9 December

Wood Sketch 1   6601q
Wood Sketch 2
Wood Sketch 3
1991.12.09

Ryerss Mansion
2000.12.09

Re: Plato's Cave
2001.12.09 11:05     6601q

Re: MIRRORING THE CULTURE
2002.12.09 11:43

Re: Sentimental Journey
2002.12.09 13:27     6601q
2002.12.09 17:41     6601q

Not experimental self promoting unbuildable crap...     6383 6601q
Just curious to see how...     6384
And y'all just wait...     6385
sigurd lewerentz, and asplund have...     6386
i just looked up robert stern...     6387
If it isn't remotely buildable...     6388
Of course architecture should continue...     6389
ditch it     6390
you asked and you got     6391
quotable quotes 1     6392
quotable quotes 2     6393
pass the butter     6394
2006.12.09

9 December
2012.12.09 13:33     6601q

9 December
2013.12.09 21:49     6606y


2000.12.09



Re: MIRRORING THE CULTURE
2002.12.09 11:43

I recently saw a Life magazine from the later 1980s featuring Pee-Wee Herman on the cover and inside, and damned if what Pee-Wee (and his producers) were doing back then didn't look a whole lot like what Koons was doing at the very end of the 1990s.

I think the best way to mirror contemporary culture via art is to provide a view/reflection that presents contemporary culture in a way that contemporary culture didn't expect to see itself. Of course, this usually provokes a reaction of fright and/or denial, but that's exactly the point, isn't it?

I'll never tire of saying, "we are all mirrors that have to see ourselves regardless."

Re: Sentimental Journey
2002.12.09 13:27

frond asks, "is kitsch always sentimental?" and/or "is kitschy sentiment always not genuine?"

There probably can be (or even already is) some non-sentimental kitsch out there. If I had my way (wink wink), I'd call most of Barnett Newman's art, for example, non-sentimental kitsch, in that it (or at least a lot of it) is excessively devoid except for his signature.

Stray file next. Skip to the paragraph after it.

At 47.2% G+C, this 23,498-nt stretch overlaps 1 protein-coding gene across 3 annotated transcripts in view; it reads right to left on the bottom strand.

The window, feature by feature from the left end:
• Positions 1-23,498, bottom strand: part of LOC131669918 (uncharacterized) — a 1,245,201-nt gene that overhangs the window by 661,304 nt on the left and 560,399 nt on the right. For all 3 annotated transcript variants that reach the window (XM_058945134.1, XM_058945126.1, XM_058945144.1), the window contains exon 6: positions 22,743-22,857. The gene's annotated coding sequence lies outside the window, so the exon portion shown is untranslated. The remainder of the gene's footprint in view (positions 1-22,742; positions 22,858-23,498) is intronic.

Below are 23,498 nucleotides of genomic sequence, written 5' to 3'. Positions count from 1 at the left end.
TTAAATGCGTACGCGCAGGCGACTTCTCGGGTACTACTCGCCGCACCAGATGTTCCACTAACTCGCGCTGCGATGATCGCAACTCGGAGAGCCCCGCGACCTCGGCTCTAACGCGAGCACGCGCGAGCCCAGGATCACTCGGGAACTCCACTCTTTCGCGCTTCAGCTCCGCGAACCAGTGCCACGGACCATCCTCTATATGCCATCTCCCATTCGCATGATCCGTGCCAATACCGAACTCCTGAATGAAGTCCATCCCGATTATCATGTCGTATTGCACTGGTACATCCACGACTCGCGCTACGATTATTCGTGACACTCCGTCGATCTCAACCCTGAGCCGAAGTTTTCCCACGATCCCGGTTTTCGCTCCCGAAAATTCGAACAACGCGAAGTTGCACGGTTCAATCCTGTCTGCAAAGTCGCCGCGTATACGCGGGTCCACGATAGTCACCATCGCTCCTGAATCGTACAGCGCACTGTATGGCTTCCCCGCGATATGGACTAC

The notion of a 'sentimental journey' brings to mind the notion of reenactment, however, reenactments have the inherent potential to rise far above kitsch, such as the Roman Triumphal Way, which was in 1997 reenacted via Diana's funeral—and granted some may even view Diana's funeral as ultimate kitsch, but what it really turned out to be is a rather ultimate reenactment of something that was done several hundred times in ancient Rome. The uncanniness of Diana's funeral is that it indeed was completely genuine, a real procession through real imperial arches, real princes, real immense crowds, and even a real sacred place for its culmination. The formula of the Triumphal Way was genuinely carried out to the very last detail.

Now compare Diana's funeral with a reenactment of a Civil War battle, and I think the difference between genuine and sentimentality become a little clearer. It all has to do with degrees of separation, either getting as close to the truth as possible, or, at the other extreme, stretching the truth as far as it can go.

Re: Sentimental Journey
2002.12.09 17:41

...yes, our planet's celestial cycle, literally, does reenact itself with each revolution around that star we call the sun. And yes, human procreation is often akin to reenactment. Yet, more than anything, it is human memory that manifests the primordial reenactment that we humans deal with consciously and unconsciously all the time. Our memories are nothing but reenactments.

How all this relates to the sensibility toward artistic creation, be it a new sensibility or an old one, is easily considered an open question. What would it mean if human imagination is actually a mental process that reenacts corporeal physiology, for example, an imagination that behaves like osmosis where an equilibrium is sought, or a metabolic imagination where creative and destructive forces act in tandem toward a manifestation. Would such thinking yield a truly new sensibility?

If the imagination indeed already does operate in a way that reenacts corporeal physiology, then it has been operating as such for as long as there have been humans. Could it be that the new sensibility that you say is coming turns out to be a better understanding of our own visceral sensibilities?



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